Knee-deep in the heart of Texas

With a semester of college under my belt, I loaded up the backpack, bought a fool-proof fake ID and headed south. Meanwhile, other boys were loading up duffels, leaving their hair on the floor and shipping east. Aboard a land-based oil rig, I would work close to 80 hours a week, mostly in the dead of night. The others would spend most of their daylight hours holding armalites in Kuwaiti trenches and their nights fearing poison from above.

College enrollment shielded me from that first Gulf War, but it didn’t prevent me from trying to reap some of its benefits. A drummed-up conflict had slowed the flow of cheap, foreign oil, and oil rigs were flourishing in south Texas. Seeking riches and experience, I bought a ticket to one of America’s proudest wastelands and wound up in a one-bar town named Pleasanton.

The rig was pieced together from graveyards, bits and pieces of once glorious but now retired rigs. Its derrick was more than 40 years old, and the main platform had spent its glory days in Kuwait of all places. Somehow the patchwork held together.

Minutes into my first day, I ran into a grizzled character in a stained tank top named Donny squatting behind one of the giant diesel engines which drove the drill. Only seven years my senior but hardened by a decade of roughnecking, Donny topped the immediate chain of command as the driller. I was on the bottom of the pile, a common roughneck, a worm. Donny was sure to let me know it.

“You know, we separate the men from the boys out here,” he said as he exhaled smoke through a stringy mustache.

“Oh, I know how to work,” I replied, doing my best tough guy routine.

“We’ll see about that,” he chuckled as he donned a sadistic grin.

Time passed slowly on the graveyard shift in south Texas. Amid a constant roar, we slowly bit into the earth’s core. Our task was to make downward progress, and I was responsible for attaching 80-foot lengths of thick pipe as the bit chewed through earth and rock. Attaching pipe entailed throwing chain; whipping giant, suspended, pipe wrenches called tongs around; cutting cable; spreading pipe dope; and hauling nearly a mile and a ton of pipe. When the drill bit burned out, we had to pull the entire length out piece by piece. A fresh one was then attached, and it would all go back in again, one piece at a time.

Donny held the controls. The worms did the work.

Time off was rare, and I spent my free time sleeping during daylight hours and trying to forget Pleasanton. Others made the drive south to the whorehouses in Laredo, Mexico, squandering their wages in search of temporary bliss. Instead of tripping to an even darker spot south of the border, I devoted myself to the rig and rest, a path that caused serious cracks to form and widen in my confidence and character. After a couple months, I felt appropriately small, a boy in a man’s world.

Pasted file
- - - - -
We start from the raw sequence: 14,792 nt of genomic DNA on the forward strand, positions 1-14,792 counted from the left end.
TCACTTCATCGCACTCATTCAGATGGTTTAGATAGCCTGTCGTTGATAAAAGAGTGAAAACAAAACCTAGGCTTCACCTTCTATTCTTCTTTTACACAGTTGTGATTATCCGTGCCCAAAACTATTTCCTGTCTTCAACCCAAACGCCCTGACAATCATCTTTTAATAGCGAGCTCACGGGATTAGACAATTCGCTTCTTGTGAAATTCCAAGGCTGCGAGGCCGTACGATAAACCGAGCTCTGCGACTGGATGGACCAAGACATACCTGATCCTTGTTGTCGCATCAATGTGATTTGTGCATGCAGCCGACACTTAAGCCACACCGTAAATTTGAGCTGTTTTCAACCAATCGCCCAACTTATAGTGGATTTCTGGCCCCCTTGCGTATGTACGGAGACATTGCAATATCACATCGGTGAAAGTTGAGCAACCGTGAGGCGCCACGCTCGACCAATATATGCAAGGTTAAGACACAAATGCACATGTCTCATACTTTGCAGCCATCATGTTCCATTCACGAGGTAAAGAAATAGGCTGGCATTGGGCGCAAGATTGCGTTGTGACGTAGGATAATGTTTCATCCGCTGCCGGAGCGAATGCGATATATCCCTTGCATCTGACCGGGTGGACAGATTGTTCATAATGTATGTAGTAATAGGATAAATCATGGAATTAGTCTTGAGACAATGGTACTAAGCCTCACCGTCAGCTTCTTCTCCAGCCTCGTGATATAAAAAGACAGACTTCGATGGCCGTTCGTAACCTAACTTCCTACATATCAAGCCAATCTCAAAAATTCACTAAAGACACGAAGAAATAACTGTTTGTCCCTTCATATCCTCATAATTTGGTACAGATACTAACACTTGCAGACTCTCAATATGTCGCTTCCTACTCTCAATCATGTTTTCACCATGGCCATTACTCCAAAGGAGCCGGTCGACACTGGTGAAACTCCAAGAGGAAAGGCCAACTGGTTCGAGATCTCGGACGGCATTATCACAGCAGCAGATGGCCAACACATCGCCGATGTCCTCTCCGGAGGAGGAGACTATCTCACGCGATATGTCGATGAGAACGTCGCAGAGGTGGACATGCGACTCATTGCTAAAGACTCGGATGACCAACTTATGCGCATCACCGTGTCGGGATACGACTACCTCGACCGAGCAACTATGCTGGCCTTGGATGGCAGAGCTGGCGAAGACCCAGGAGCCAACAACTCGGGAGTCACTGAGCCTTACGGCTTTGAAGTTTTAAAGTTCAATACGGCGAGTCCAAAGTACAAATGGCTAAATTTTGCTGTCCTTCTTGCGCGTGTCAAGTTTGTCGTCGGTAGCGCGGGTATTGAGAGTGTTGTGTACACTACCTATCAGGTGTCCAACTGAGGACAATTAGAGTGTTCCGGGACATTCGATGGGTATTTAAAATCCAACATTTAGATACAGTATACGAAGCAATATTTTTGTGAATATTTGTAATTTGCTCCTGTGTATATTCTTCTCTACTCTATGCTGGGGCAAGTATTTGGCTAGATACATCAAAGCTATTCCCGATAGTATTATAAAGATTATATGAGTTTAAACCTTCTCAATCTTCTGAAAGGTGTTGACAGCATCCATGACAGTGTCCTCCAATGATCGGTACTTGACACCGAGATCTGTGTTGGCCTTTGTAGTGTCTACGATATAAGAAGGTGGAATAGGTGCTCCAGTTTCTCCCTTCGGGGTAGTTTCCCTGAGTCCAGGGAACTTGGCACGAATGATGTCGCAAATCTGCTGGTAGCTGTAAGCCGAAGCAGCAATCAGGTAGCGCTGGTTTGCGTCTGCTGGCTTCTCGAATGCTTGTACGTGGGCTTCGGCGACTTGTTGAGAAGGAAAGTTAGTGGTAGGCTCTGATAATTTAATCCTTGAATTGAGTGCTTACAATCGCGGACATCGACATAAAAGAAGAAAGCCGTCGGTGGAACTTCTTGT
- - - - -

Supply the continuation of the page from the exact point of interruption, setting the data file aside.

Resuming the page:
There were dozens of close calls, points where a finger or an arm were nearly pinched off. These moments were complemented by a co-worker’s frequent seizures, brought on by his alcoholism. Even in the dark of night, the Texas heat raged well above 90 degrees and our bodies were bathed in a slick of grease and oil. And all the while, there were tales of greater terrors awaiting us deep beneath the ground.

“I’ve seen the pressure hit so hard, all the pipe shot up through the rig and was spit out in a split second,” the alcoholic explained. “The stuff covered the ground and rig like spaghetti.”

A couple days later, he continued, “We’ll hit natural gas, and we’ll hit poison gas. We’ll get trained with the masks in a few days.”

Disaster came close to striking during the crack of an August dawn. We were close to the end of our shift, Donny had just returned from a secretive cigarette, and we were pulling all of the pipe to replace a bit.

Lengths of pipe were lifted into the tower. As worms, we took our tongs and detached the joints. With the help of hydraulics, Donny lowered the 80-foot pieces, and we set them aside, one at a time.

About three pieces of pipe into 50, Donny hauled a length into the air and left it dangling. I followed the standard routine, moving to the center of the platform, hundreds of pounds swinging near my head. As I reached to guide the steel length, the pipe loosened from its grip, dropped 6 feet onto the deck and bounced with a clang off the edge and onto the ground. Shocked, I flashed a hard eye at Donny. However, the sadistic grin was back, and a hardened man was again chuckling at the boy.

Sleep came in shallow spurts after that night, and eventually I awoke to the ring of the telephone and the voice of Donny’s supervisor, a man we’d only seen through the window of his brand new truck.

“We’ve got to close the rig down for at least 10 days,” he said in tones of consolation. “Oil prices are back down, and we haven’t struck yet. I’ve got to lay everyone off while the company rearranges some investments.”

I hung up, immediately dialed San Antonio International Airport and spent nearly all my earnings on a next-day flight to Kauai. My days of breaking my back for an invisible oil company were over. It was beyond time for water, sunshine, normal work and the good life. I’d spent more than enough time trying to take advantage of warfare in the trenches of south Texas.

-Will Sands




News Index Second Index Opinion Index Classifieds Index Contact Index